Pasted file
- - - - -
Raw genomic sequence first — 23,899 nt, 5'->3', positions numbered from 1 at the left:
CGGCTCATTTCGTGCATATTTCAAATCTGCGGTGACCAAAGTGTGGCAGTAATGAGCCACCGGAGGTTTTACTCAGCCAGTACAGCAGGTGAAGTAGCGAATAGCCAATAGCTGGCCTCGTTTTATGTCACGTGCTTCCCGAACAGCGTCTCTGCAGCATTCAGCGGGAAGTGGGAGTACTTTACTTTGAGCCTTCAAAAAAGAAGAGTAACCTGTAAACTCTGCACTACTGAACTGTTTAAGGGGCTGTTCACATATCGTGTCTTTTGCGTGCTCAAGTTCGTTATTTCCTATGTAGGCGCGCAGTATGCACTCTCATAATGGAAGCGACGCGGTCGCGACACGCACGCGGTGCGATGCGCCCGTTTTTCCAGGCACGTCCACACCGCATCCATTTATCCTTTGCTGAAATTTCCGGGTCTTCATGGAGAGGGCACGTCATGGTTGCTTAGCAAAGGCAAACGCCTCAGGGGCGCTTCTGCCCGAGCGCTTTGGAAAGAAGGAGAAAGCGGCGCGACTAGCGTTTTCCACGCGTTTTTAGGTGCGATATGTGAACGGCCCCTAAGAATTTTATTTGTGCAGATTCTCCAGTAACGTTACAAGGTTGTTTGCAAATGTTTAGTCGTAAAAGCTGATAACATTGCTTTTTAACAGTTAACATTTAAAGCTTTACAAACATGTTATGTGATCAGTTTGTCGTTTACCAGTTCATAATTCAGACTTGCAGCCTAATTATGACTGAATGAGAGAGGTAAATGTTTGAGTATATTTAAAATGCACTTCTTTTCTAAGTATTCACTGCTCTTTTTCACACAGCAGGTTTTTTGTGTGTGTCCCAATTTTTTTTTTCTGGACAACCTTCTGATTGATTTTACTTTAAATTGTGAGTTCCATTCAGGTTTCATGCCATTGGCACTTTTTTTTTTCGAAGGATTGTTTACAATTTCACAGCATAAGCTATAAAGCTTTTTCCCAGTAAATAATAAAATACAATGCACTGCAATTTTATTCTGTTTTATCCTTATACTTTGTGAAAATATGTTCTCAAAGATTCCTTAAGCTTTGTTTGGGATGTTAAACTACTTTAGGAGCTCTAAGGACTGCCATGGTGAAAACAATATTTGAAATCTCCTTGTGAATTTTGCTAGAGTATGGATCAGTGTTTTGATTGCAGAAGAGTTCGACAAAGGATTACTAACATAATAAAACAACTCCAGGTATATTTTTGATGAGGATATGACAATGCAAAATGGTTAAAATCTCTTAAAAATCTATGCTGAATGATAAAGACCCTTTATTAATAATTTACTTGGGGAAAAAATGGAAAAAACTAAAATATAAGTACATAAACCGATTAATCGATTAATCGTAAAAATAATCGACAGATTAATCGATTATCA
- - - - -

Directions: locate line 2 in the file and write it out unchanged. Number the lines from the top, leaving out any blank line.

CGGCTCATTTCGTGCATATTTCAAATCTGCGGTGACCAAAGTGTGGCAGTAATGAGCCACCGGAGGTTTTACTCAGCCAGTACAGCAGGTGAAGTAGCGAATAGCCAATAGCTGGCCTCGTTTTATGTCACGTGCTTCCCGAACAGCGTCTCTGCAGCATTCAGCGGGAAGTGGGAGTACTTTACTTTGAGCCTTCAAAAAAGAAGAGTAACCTGTAAACTCTGCACTACTGAACTGTTTAAGGGGCTGTTCACATATCGTGTCTTTTGCGTGCTCAAGTTCGTTATTTCCTATGTAGGCGCGCAGTATGCACTCTCATAATGGAAGCGACGCGGTCGCGACACGCACGCGGTGCGATGCGCCCGTTTTTCCAGGCACGTCCACACCGCATCCATTTATCCTTTGCTGAAATTTCCGGGTCTTCATGGAGAGGGCACGTCATGGTTGCTTAGCAAAGGCAAACGCCTCAGGGGCGCTTCTGCCCGAGCGCTTTGGAAAGAAGGAGAAAGCGGCGCGACTAGCGTTTTCCACGCGTTTTTAGGTGCGATATGTGAACGGCCCCTAAGAATTTTATTTGTGCAGATTCTCCAGTAACGTTACAAGGTTGTTTGCAAATGTTTAGTCGTAAAAGCTGATAACATTGCTTTTTAACAGTTAACATTTAAAGCTTTACAAACATGTTATGTGATCAGTTTGTCGTTTACCAGTTCATAATTCAGACTTGCAGCCTAATTATGACTGAATGAGAGAGGTAAATGTTTGAGTATATTTAAAATGCACTTCTTTTCTAAGTATTCACTGCTCTTTTTCACACAGCAGGTTTTTTGTGTGTGTCCCAATTTTTTTTTTCTGGACAACCTTCTGATTGATTTTACTTTAAATTGTGAGTTCCATTCAGGTTTCATGCCATTGGCACTTTTTTTTTTCGAAGGATTGTTTACAATTTCACAGCATAAGCTATAAAGCTTTTTCCCAGTAAATAATAAAATACAATGCACTGCAATTTTATTCTGTTTTATCCTTATACTTTGTGAAAATATGTTCTCAAAGATTCCTTAAGCTTTGTTTGGGATGTTAAACTACTTTAGGAGCTCTAAGGACTGCCATGGTGAAAACAATATTTGAAATCTCCTTGTGAATTTTGCTAGAGTATGGATCAGTGTTTTGATTGCAGAAGAGTTCGACAAAGGATTACTAACATAATAAAACAACTCCAGGTATATTTTTGATGAGGATATGACAATGCAAAATGGTTAAAATCTCTTAAAAATCTATGCTGAATGATAAAGACCCTTTATTAATAATTTACTTGGGGAAAAAATGGAAAAAACTAAAATATAAGTACATAAACCGATTAATCGATTAATCGTAAAAATAATCGACAGATTAATCGATTATCA